Serious Eats: Drinks
How to Make Raines Law Room's Garden Paloma
"People are really into spicy, savory drinks, but there's not a lot to be found in terms of historical spicy drinks, so we took a classic and added to it," says Meaghan Dorman, head bartender of Raines Law Room in New York's Flatiron District, of the Garden Paloma.
Dorman layers in spice and earth to the Paloma—a Mexican standby made with grapefruit, soda (or grapefruit soda) and tequila—by way of jalapeño agave syrup and celery bitters, which pick up the vegetal flavors in good tequila.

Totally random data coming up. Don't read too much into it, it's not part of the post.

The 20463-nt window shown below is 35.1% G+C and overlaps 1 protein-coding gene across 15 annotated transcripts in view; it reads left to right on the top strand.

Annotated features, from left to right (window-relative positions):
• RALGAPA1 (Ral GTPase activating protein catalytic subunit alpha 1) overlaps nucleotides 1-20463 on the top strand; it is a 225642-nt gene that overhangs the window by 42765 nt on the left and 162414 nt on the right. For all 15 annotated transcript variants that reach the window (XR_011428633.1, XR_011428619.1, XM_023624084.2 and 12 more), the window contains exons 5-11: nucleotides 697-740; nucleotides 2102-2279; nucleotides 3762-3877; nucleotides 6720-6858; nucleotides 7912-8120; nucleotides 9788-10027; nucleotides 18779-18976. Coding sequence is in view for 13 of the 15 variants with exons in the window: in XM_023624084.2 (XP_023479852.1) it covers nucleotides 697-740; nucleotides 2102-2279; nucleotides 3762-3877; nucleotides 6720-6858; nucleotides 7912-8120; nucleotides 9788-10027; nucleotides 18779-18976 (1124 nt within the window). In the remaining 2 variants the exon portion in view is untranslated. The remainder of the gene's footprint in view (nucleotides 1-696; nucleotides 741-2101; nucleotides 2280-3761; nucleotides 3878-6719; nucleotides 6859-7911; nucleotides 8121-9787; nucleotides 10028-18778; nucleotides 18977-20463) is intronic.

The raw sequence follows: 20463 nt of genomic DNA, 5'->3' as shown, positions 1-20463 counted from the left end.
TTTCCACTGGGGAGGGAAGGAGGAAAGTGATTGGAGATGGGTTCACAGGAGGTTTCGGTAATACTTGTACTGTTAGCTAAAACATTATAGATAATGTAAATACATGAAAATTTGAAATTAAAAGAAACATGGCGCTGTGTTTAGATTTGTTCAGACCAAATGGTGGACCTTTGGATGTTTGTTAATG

The Garden Paloma is the least fiery of the menu's current "Hint of Spice" section (the menu changes about every six weeks). Still, the heat is both present, and essential to the drink. Her scientific method for determining that the spicy syrup is ready? "When it makes my lips tingle, it's right. It stands up in the drink without overwhelming."
Add blanco tequila—Dorman likes The 86 Company's here for its peppery undertone—fresh grapefruit and lime juice, plus a top-off of soda, a sprinkle of sea salt, and a slice of lime, and you have one refreshing cocktail. There's just enough heat to prevent you from tossing it back too quickly.